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24 thoughts on “How To Make Dandelion Salve (Healing Balm Recipe)”

  1. Thanks for sharing this great natural salve. Dandelion is a powerful herb and combined with those essential oils, it should really be potent.

    Reply
  2. Picked my dandelion heads last week, dried them for five days and infused them in avacado oil. They are now sitting in a warm double boiler. I plan an keeping the flowers in for a few days longer and then straining and combining with beeswax. Will keep you posted. Thanks for the recipe.

    Reply
      • Depends on how much oil you want to make! You only need to cover the wilted dandelions with oil to infuse the oil. A few handfuls of dandelion would be enough to make 4 oz of infused oil.

        Reply
  3. Heather, where do you find the e-book “Kitchen Apothecary”? I signed up for your newsletters and am receiving them but I can’t find the “e-Book.” I do enjoy your website. Thank you.

    Reply
    • Hi Susan, when you sign up for my newsletter you’ll be taken to a page with an orange button that says “download guide.”

      Reply
      • Oh, I missed the download guide button too. I have made several of your salves, oils and lotions from wild gathers, and other organic choices. They really work. Thank you. The Magnesium oil, and lotion set some friends and myself free from terrible night pains. Again thank you, keep up the good research.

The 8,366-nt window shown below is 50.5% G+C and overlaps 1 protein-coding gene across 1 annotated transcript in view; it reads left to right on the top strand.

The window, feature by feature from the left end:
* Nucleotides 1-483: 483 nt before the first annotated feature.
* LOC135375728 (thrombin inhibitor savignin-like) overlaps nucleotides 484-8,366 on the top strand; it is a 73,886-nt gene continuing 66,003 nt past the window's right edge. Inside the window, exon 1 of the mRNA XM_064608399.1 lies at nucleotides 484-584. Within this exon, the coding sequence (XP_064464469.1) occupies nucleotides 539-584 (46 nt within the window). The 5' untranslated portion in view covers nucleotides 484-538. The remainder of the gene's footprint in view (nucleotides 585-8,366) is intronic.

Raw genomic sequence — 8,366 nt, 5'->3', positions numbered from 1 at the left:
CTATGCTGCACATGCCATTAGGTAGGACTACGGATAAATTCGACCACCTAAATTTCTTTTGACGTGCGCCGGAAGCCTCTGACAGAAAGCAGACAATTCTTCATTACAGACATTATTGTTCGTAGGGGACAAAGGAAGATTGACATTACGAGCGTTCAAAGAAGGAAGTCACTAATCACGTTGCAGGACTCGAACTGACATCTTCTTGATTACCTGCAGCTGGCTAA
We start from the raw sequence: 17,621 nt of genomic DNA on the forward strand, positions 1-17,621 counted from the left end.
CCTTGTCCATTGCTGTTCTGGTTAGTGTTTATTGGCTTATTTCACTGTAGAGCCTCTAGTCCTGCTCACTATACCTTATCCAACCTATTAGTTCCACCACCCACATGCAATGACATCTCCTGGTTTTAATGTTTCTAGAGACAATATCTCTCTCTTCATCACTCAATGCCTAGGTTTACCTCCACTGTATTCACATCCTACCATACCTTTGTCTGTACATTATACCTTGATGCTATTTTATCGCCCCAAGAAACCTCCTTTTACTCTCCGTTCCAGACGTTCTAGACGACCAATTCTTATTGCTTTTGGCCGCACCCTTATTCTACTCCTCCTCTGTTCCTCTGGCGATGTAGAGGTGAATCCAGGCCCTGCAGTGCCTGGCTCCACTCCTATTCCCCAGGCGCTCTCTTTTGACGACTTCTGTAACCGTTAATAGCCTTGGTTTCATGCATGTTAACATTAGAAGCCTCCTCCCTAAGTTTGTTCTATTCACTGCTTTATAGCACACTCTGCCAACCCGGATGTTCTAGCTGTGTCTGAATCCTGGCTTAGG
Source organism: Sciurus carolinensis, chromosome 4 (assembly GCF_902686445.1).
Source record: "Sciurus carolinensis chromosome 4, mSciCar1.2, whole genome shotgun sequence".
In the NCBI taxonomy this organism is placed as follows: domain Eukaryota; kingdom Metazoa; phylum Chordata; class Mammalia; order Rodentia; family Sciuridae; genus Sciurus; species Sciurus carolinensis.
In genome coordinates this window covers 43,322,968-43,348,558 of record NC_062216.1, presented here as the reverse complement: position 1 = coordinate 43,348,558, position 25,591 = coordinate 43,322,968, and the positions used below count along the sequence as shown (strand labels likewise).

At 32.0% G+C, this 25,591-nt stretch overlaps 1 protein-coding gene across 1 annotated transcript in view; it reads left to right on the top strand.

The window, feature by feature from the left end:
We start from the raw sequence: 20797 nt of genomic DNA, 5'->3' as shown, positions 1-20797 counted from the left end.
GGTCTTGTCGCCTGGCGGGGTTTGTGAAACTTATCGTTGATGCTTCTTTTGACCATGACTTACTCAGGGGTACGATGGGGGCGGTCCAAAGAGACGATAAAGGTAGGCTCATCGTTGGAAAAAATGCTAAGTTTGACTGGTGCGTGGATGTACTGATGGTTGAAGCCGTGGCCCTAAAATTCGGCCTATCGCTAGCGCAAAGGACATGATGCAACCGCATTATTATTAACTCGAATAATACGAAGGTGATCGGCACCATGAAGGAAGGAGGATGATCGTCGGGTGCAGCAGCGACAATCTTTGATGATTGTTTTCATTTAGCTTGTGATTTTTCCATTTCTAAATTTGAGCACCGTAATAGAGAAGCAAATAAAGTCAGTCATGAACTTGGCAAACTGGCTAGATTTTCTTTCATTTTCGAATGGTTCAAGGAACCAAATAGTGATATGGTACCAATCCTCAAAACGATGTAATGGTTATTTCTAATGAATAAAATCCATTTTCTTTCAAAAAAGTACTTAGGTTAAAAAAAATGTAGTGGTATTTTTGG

Reply
  4. Hi Heather,
    Can Calendula be infused in by the refrigerator for four weeks?
    Would it be okay to add vitamin E to the oil?
    Thank you,
    Barbara

    Reply
  5. 5 stars
    Made this, it came out hard as a brick so I had to add more oil. (this was probably my fault because I found it hard to weigh the oil out on my scale). Now for what you really want to know…does it work on sore muscles. Yes it does! (I added black pepper to mine). I’m doing the million step challenge for Diabetes UK. I got in 30,000+ steps today and my legs, hips and feet were howling. I rubbed the salve on it all and then I felt good enough to go up and down the stairs. (I could barely move before!) So I highly recommend making this.

    Reply